“They have to understand when they go down there, everybody’s gunning for them, because they have what everybody else wants,” Frank said. “Trust me, they think they deserve it. That’s why they’re there, not in Europe making more money.”
The Pistons rookies, taken five spots apart in the 2012 draft’s second round, are likely to be with the Mad Ants for games Friday, Saturday and Tuesday before rejoining the Pistons in Toronto on Wednesday. Frank also reminded them to leave a good impression behind them.
“Pay some things forward,” Frank said he told them. “(D-Leaguers are) playing for not a lot of money. When you’re with your teammates, take care of them. But also realize that in practice, they’re making a name for themselves because they’re not particularly fond of those guys coming, either, because they’re taking their time. Understand what it is and what you’re trying to get done and what’s your mission.”
Two of Frank’s assistants, Dee Brown and Roy Rogers, cut their teeth as coaches in the D-League, so Frank urges players to talk to them before they make the trek for their perspective. Beyond that, his best advice is, “just make a difference and maximize your time, build some rhythm and confidence on both ends and come back a better player.”
Joe Dumars reiterated the organization’s optimism for the futures of both second-rounders before making the move.
“We like both of those kids,” he said, adding that the Pistons went into the draft feeling a trade of their pick at No. 44 – the last of their second-rounders, used to take English – was likely but changed their minds when English was still available. “We’re in a situation now where they have veterans in front of them. But, long term, we like both of those kids.”
A number of first-rounders, including lottery picks, have spent time in the D-League already this season. Where it was once stigmatizing for NBA players to be sent down, the perception has turned around in a relatively short time frame.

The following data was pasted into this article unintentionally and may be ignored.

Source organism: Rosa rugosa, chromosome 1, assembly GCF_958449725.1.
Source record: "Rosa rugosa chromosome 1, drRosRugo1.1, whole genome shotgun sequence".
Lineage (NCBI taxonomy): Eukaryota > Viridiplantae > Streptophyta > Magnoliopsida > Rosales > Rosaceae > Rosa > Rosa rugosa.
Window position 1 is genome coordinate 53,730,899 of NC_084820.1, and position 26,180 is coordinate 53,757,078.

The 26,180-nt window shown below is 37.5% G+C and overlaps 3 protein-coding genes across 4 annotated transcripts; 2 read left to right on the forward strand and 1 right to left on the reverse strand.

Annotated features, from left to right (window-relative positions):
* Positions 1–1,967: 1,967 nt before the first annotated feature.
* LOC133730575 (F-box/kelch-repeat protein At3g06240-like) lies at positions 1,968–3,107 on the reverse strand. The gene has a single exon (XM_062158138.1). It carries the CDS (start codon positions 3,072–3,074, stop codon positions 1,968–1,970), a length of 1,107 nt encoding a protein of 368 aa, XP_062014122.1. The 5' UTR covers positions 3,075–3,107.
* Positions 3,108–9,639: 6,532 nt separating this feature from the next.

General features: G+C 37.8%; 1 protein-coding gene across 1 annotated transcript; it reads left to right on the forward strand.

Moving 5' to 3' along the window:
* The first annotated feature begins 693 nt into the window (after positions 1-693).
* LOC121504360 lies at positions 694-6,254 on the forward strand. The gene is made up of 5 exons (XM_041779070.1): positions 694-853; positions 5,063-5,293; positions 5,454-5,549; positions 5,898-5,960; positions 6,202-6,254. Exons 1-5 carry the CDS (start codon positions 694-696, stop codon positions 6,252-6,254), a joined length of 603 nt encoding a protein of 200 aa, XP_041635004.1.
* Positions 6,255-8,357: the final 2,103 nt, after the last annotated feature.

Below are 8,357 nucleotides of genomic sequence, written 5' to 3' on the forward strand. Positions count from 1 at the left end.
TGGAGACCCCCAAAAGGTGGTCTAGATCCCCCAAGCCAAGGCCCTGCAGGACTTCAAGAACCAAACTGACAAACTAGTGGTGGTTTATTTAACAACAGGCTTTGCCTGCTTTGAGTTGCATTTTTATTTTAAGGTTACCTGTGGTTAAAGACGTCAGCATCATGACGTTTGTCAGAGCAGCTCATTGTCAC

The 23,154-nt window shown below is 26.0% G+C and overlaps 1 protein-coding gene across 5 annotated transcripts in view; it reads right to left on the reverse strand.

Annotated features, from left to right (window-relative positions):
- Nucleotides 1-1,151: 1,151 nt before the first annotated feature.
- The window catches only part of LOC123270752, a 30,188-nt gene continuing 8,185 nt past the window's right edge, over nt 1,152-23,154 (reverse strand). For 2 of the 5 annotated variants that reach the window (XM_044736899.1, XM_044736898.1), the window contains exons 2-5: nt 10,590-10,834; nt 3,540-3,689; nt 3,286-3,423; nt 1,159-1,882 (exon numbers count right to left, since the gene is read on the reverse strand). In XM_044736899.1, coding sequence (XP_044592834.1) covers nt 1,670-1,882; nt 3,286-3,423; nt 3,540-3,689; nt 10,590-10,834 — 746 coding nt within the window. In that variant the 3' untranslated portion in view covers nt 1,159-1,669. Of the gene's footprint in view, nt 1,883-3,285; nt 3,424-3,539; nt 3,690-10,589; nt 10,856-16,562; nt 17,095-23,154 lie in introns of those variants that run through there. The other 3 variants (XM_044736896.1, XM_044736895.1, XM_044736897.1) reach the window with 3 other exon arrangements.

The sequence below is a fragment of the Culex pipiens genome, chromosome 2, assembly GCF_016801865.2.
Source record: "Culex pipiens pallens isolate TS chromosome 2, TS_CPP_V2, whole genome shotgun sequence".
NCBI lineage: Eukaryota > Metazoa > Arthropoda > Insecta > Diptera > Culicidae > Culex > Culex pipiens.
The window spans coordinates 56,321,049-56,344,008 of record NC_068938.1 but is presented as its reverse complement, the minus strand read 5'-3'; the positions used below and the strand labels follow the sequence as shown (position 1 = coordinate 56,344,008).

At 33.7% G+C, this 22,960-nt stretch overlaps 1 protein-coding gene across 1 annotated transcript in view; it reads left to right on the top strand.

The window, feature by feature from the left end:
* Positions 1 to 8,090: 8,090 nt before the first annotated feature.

“When guys were first sent to the D-League, it was seen as a demotion,” Frank said. “The whole perspective has changed, which is a credit to the D-League and the amount of players they’ve produced. It’s a great tool that we use and will continue to use it.”
Top D-League players make $30,000 a year, but most make less. Players who aspire to the NBA often have to decide whether to go to Europe for more money but a more problematic path to the NBA or to play in the D-League, where they will be not only scouted regularly but also have an unimpeded path should an NBA team summon them. European players are usually contractually obligated to their teams. As Frank noted, even players with clauses that allow them to opt out should an NBA opportunity arise are often too far off the radar screen to draw interest.
“Guys see (the D-League) as more of a pipeline,” he said. “You go overseas and even if you have an NBA out, a lot of times it’s ‘out of sight, out of mind.’ Here, you’re local, you have NBA scouts at every game. There’s more of a connection. Plus, when you go overseas, you are playing a different game. When you stay here, you are running NBA sets, NBA defenses. It’s just easier from an evaluation standpoint to be able to look at a guy and say, ‘He’s able to play in the NBA.’ ”
Middleton and English eagerly accepted their D-League call, Frank said.
“When you’re not playing, to me, you want to play. You can do all the drills in the world, but at the end of the day, you want to play. It’s a real positive for them. I think the more it’s utilized, the better. I believe in it strongly because I’ve seen the result.”